MONTROSE – A young Montrose woman, now 20, grew up here just like any other American kid, until she learned she had been brought here illegally – without papers – when she was only 5 years old. She doesn’t want her real name revealed, so for convenience and her protection, we’ll call her Hilda.
Hilda is like millions of other young immigrants who had no choice but to follow their parents when they brought them into the United States, sometimes as babies. They grew up like other American kids, only to find out they aren’t citizens, can’t get Social Security numbers or even a driver’s license. They have a hard time getting into college and almost zero chance at scholarships, no matter how good their grades are, or how much service they provide to the community.
Like them, all Hilda wants is a chance to pursue her dreams.
Hilda works as a front desk clerk, not her dream job, but she has little to choose from.
“I graduated from Montrose High, and then I started to go to Mesa State in Montrose, but it was too hard, because I had to work full-time and go to school. The only way to get money was to work.”
Undocumented children of immigrants can attend the Delta-Montrose Technical College, but can’t get certified because they don’t have legal status, she said.
The Development, Relief and Education for Alien Minors Act, known as the DREAM Act, is now floundering in the lame duck Congress, but if it passes, it would change the lives of Hilda and others like her.
The Dream Act would provide qualified people up to the age of 29 with a path to citizenship if they attend college or join the military, according to a recent article by the Associated Press. An estimated 2.1 million immigrants could be eligible.
Children of immigrant workers don’t have fair advantages or treatment, says Karen Sherman Perez, director of the Montrose chapter of the Colorado Immigrant Rights Coalition, and she knows Hilda and many more like her in this area.
“They grow up thinking they are everyday Americans until it’s time to get a driver’s license or go to college,” Perez said.
But opportunities are thwarted and dreams are stymied for these young people who have the same dreams as those who are born here, Hilda said. She still dreams of being an English as a Second Language teacher, even though many colleges won’t accept her and she can’t apply for scholarships.
“I think ESL is important, and I actually help in high school educating little people,” she said. “I helped kids with homework and how to read. I remember what it was like when I was little, and we didn’t have ESL.”
The problem of kids growing up undocumented is more complicated for parents who have other children who were born here and thus are citizens, Hilda said.
“How can you look at some of your kids who have a better future and some of them not?” she asked. “And [how do you feel when] you have brothers and sisters graduating, and you’re still trying to work it out?”
Having grown up here, Hilda is thoroughly American, but she knows she’ll have to continue to push for some kind of legal status before she can pursue her dreams, as will many of her friends.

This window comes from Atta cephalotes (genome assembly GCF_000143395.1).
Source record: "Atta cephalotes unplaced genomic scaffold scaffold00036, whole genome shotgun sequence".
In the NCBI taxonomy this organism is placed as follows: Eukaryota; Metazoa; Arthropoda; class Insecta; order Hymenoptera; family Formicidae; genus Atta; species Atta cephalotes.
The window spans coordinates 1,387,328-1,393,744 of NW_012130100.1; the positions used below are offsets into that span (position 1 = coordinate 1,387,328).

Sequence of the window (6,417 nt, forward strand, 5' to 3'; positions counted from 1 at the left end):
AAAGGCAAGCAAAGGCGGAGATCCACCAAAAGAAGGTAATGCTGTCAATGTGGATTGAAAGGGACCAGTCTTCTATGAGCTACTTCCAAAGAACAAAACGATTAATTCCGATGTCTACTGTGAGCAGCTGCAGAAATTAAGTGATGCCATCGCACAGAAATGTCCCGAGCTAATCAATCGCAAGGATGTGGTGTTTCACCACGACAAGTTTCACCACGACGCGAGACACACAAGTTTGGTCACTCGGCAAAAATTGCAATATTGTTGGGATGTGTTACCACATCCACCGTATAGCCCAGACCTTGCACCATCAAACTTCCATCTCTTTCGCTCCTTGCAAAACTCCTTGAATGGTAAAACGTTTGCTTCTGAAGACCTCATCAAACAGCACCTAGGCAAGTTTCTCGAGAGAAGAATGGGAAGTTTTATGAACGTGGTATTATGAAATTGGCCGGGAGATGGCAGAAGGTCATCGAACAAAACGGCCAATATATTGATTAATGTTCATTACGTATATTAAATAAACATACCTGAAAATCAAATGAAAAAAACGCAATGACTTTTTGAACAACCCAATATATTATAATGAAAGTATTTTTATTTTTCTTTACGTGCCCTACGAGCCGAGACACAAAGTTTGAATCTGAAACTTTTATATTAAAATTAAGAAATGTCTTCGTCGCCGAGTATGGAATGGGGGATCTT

“One of my friends went to Mesa State for two years, and is really smart, but she’s working in a restaurant,” she said. “She couldn’t become an accountant to help her community, because she doesn’t have any papers.”
Young people who aren’t given the opportunity to lift themselves up become a drain on the economy, Perez said, because they are relegated to earn less, so they spend less.
But giving them a chance to succeed will not only help them, but society as a whole. Perez said the Congressional Budget Office recently said that helping young immigrants get into college or join the military by passing the DREAM Act would add $2.4 billion to the economy and reduce the federal deficit by $1.4 billion over the next ten years.
“If they don’t have options, they’ll probably be exploited and making minimum wage at best,” Perez said. “But if we provide opportunities, they’re going to be earning more, spending more, and paying more taxes to contribute to the local, state and national economy.”
At present, the DREAM Act has passed the U.S. House, but has been pushed to the background in the Senate because of current debate over the tax bill, Perez said.
If the bill fails this session and is not brought up in the next session under increased Republican leadership, groups like the National Council of La Raza and other Hispanic and immigrant advocacy groups plan to join with other national organizations to target in the 2012 elections the politicians who were against the DREAM Act.
The push will go on locally, too, Perez said.
“We will continue calling our senators,” she said, noting that Sen. Michael Bennet recently spoke in favor of the DREAM Act in the Senate, but that senators from other states need more convincing.
“The DREAM Act was always a bi-partisan bill, but it’s quite frustrating that Republicans who supported it in the past will not vote for it because of partisan politics,” she said. “That’s the frustrating part, when nothing gets done.”
But Perez hasn’t given up hope, and neither has Hilda. Even though she says “right now I feel stuck,” Hilda does volunteer work with the Hispanic Affairs Project, working on a phone bank to try and educate people about the DREAM Act, which she projects will pass one day.
“It’s the right thing to do,” she said. “We just want an opportunity. We don’t know our native country’s history, but we do know the history of the United States. We are just like U.S. citizens.”